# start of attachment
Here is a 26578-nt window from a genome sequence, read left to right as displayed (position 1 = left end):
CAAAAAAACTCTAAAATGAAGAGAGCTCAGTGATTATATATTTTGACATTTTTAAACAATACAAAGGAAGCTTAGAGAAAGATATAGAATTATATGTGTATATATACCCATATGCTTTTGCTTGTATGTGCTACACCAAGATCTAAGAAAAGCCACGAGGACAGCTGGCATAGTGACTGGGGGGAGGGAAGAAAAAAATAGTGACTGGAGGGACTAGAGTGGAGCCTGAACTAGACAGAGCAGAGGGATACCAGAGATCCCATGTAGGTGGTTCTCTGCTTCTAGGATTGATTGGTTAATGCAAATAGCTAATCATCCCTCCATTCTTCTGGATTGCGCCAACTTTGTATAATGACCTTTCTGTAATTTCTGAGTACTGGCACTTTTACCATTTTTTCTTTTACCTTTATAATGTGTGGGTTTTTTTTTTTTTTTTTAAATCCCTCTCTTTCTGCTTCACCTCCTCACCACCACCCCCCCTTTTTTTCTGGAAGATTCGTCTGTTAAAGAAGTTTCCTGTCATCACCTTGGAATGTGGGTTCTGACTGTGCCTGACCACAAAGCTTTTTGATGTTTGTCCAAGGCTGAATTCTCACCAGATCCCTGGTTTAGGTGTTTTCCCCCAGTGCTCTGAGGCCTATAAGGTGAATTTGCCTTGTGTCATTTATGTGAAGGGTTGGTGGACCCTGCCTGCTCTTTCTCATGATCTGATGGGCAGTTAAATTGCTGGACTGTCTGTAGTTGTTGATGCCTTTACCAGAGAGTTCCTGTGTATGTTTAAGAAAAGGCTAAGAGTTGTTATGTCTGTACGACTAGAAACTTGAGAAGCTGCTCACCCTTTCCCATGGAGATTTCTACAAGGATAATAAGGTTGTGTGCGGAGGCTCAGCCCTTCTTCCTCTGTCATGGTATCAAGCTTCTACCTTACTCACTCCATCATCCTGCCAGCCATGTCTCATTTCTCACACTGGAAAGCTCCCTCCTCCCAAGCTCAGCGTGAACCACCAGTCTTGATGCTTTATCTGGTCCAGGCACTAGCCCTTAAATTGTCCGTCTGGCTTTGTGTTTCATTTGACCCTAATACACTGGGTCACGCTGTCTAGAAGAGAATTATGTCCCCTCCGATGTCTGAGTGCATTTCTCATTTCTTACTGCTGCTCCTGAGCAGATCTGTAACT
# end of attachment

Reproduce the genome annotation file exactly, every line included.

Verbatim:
Here is a 26578-nt window from a genome sequence, read left to right as displayed (position 1 = left end):
CAAAAAAACTCTAAAATGAAGAGAGCTCAGTGATTATATATTTTGACATTTTTAAACAATACAAAGGAAGCTTAGAGAAAGATATAGAATTATATGTGTATATATACCCATATGCTTTTGCTTGTATGTGCTACACCAAGATCTAAGAAAAGCCACGAGGACAGCTGGCATAGTGACTGGGGGGAGGGAAGAAAAAAATAGTGACTGGAGGGACTAGAGTGGAGCCTGAACTAGACAGAGCAGAGGGATACCAGAGATCCCATGTAGGTGGTTCTCTGCTTCTAGGATTGATTGGTTAATGCAAATAGCTAATCATCCCTCCATTCTTCTGGATTGCGCCAACTTTGTATAATGACCTTTCTGTAATTTCTGAGTACTGGCACTTTTACCATTTTTTCTTTTACCTTTATAATGTGTGGGTTTTTTTTTTTTTTTTTAAATCCCTCTCTTTCTGCTTCACCTCCTCACCACCACCCCCCCTTTTTTTCTGGAAGATTCGTCTGTTAAAGAAGTTTCCTGTCATCACCTTGGAATGTGGGTTCTGACTGTGCCTGACCACAAAGCTTTTTGATGTTTGTCCAAGGCTGAATTCTCACCAGATCCCTGGTTTAGGTGTTTTCCCCCAGTGCTCTGAGGCCTATAAGGTGAATTTGCCTTGTGTCATTTATGTGAAGGGTTGGTGGACCCTGCCTGCTCTTTCTCATGATCTGATGGGCAGTTAAATTGCTGGACTGTCTGTAGTTGTTGATGCCTTTACCAGAGAGTTCCTGTGTATGTTTAAGAAAAGGCTAAGAGTTGTTATGTCTGTACGACTAGAAACTTGAGAAGCTGCTCACCCTTTCCCATGGAGATTTCTACAAGGATAATAAGGTTGTGTGCGGAGGCTCAGCCCTTCTTCCTCTGTCATGGTATCAAGCTTCTACCTTACTCACTCCATCATCCTGCCAGCCATGTCTCATTTCTCACACTGGAAAGCTCCCTCCTCCCAAGCTCAGCGTGAACCACCAGTCTTGATGCTTTATCTGGTCCAGGCACTAGCCCTTAAATTGTCCGTCTGGCTTTGTGTTTCATTTGACCCTAATACACTGGGTCACGCTGTCTAGAAGAGAATTATGTCCCCTCCGATGTCTGAGTGCATTTCTCATTTCTTACTGCTGCTCCTGAGCAGATCTGTAACT